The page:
The Common Good, Part 1: El Refugio de Potosí

By Lola (AKA Lydia Gregory)

My stay in Ixtapa-Zihuatanejo is going wonderfully, thanks for asking. But apart from the sun and the fun aspect of it (no complaints here), I have to say this trip has come with some major added value. Over the past few days, we’ve met some truly amazing people who are not only working hard on their own personal dream, but who have made it their business to expand that dream to encompass their community and beyond. In other words, they see the big picture. I’m going to introduce them to you one blog at a time over the next few days. I think you’ll feel the same way I do.

El Refugio de Potosí

On a very hot Guerrero morning we headed south from the Ixtapa-Zihuatanejo resort area, stopping some 15 miles down the road to Acapulco at El Refugio de Potosí (Potosí Shelter). Built on about 17 acres of coastal tropical dry forest in the region of Barra de Potosí, it’s a private, non-profit center for wildlife conservation and education. We were greeted by co-founder Pablo Mendizabal, who introduced us to his partner, Laurel Patrick, an American expat who left the corporate wilds of Oregon far behind. Their goal: not only to preserve and exhibit a slice of the local flora and fauna, but to create a “center for exploration and investigation” with a strong focus on education.

Officially established last year, the park just recently opened its doors to the public and is still very much a work in progress. The main building—an open-air structure with a main office and space for displays and educational gatherings—was dominated by several glass enclosures, which housed a variety of local reptiles and insects. These included a batch of baby iguanas, a pencil-thin green snake (and his cousins of varying colors), a very hairy tarantula, a selection of scorpions and other assorted critters. I have to confess some of them gave me pause, especially the scorpions. There was a female with scads of babies carefully arranged on her back. Not something I’d like to find in my slipper.

Nearby, a large man-made pond stood filled with fish and turtles. Pablo threw in a couple of tidbits of feed and caused an immediate underwater stampede, with the turtles paddling madly to try to grab a snack before the fish gobbled them up. A draw for the kids, for sure, but he explained it also doubled as a watering hole for the local wildlife. I watched from the shade of the big parrot palapa just a few feet away, where five large green macaws were carefully making their way around their perches in anticipation of their own treat. Like many of the animals that currently call the refuge “home”, the two older birds were donated to the park by a private party.

Phase I includes a loop through the native forest that takes you to a beautiful iguana enclosure, a coatimundi habitat, a butterfly exhibit and breeding facility, a bird pavilion and the “Hummingbird Commons”, an area planted with native flowering bushes and hung with feeders (this should be called hummingbird central—it’s literally buzzing with activity.) Some of the animals will find a permanent home in the refuge for a variety of reasons (one of the birds of prey we saw was missing a wing, for example), but the idea is to begin breeding programs to help supplement their dwindling numbers in the wild. Many of these enclosures were still under construction, but we could see where they were going. This is the tip of the iceberg: future projects include an endangered bird breeding facility, a night house for bats, a crocodile habitat, etc. and that’s just for the animals. Humans can look forward to a research support facility, housing for visiting students and volunteers, multiple local training programs, and much more.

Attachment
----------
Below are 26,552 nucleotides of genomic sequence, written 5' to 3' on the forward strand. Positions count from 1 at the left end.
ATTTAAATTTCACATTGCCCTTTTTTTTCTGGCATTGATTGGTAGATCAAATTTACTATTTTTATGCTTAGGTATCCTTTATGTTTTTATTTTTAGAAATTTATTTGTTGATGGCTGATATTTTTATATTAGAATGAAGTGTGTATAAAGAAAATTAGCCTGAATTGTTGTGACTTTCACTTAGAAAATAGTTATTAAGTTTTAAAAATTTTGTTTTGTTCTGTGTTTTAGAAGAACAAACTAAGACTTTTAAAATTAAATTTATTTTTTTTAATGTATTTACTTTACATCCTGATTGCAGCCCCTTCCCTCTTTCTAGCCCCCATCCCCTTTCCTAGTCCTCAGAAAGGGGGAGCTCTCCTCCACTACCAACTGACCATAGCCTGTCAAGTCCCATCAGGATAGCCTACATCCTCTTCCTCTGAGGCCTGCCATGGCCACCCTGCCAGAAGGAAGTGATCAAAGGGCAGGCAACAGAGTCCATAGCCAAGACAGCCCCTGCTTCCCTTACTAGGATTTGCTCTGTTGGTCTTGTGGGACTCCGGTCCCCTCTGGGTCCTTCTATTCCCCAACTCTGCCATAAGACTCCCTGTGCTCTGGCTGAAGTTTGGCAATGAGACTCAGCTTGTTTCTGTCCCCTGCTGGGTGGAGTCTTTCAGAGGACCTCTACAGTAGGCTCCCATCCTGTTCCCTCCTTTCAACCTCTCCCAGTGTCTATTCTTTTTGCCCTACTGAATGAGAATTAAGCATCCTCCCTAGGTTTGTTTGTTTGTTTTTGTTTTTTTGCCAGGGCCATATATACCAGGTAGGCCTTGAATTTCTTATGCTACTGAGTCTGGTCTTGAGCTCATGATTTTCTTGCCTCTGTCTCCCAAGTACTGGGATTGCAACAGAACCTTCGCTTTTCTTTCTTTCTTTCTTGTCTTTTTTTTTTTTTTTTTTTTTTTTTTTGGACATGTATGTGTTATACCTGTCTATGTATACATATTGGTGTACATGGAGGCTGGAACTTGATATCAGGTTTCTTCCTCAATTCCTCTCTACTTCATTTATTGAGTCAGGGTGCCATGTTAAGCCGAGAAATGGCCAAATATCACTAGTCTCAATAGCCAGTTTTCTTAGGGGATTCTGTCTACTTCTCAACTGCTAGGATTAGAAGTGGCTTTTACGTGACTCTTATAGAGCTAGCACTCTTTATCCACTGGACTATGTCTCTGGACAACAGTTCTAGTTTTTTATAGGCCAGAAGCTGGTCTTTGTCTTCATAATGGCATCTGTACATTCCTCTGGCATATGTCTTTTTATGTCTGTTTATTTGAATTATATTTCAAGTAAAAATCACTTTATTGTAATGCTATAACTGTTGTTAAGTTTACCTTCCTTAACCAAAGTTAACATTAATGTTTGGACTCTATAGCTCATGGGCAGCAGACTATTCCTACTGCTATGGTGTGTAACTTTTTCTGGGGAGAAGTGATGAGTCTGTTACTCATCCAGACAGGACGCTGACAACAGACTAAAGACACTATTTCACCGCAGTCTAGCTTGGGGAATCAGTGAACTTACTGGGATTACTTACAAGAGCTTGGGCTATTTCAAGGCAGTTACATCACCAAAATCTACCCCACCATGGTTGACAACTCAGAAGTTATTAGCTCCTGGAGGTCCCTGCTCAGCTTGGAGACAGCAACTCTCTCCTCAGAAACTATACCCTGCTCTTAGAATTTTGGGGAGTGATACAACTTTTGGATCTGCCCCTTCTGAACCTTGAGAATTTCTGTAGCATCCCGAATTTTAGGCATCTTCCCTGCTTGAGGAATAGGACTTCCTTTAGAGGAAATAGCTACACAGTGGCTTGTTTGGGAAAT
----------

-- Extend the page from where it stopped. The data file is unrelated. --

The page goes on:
The park is open from 9 a.m. to 5 p.m. General admission is only $40 pesos (that’s less than $4.00 USD) with children under ten paying $20 pesos (or less than $2.00 USD). You can get to the park by taxi (about $250 pesos each way) or leave Zihuatanejo via any local bus that stops at Los Achotes, then take the collective to the park. You’ll spend about $20 pesos. Local tour operators are also being encouraged to include the park in their tour offerings to visitors.

Pedro Mendizabal explains the finer points of nature conservation.
Pedro Mendizabal (in jeans) explains the finer points of nature conservation.
Macaws mate for life. These two have been together for over a decade.
Macaws mate for life. These two have been together for over a decade.
A current resident of the iguana compound.
A current resident of the iguana compound.
Tiger striped butterfly.
Tiger striped butterfly.
The water faucet in the restroom. Stylish design details like this are evident throughout the project.
The water faucet in the restroom. Stylish design details like this are evident throughout the project.

One thought on “The Common Good, Part 1: El Refugio de Potosí”

  1. Great post, Lola. It’s heartening to know that Ixtapa-Zihautanejo harbors other forms of wildlife. By the way, I was speaking with an expert on Macaws in Honduras a couple of years ago, and he told me that it’s a bit of a myth that Macaws mate for life. Apparently, affairs, jealousies, and divorces are fairly common in the Macaw world. So it turns out that our feathered friends may not be all that different from us in the love-life department.

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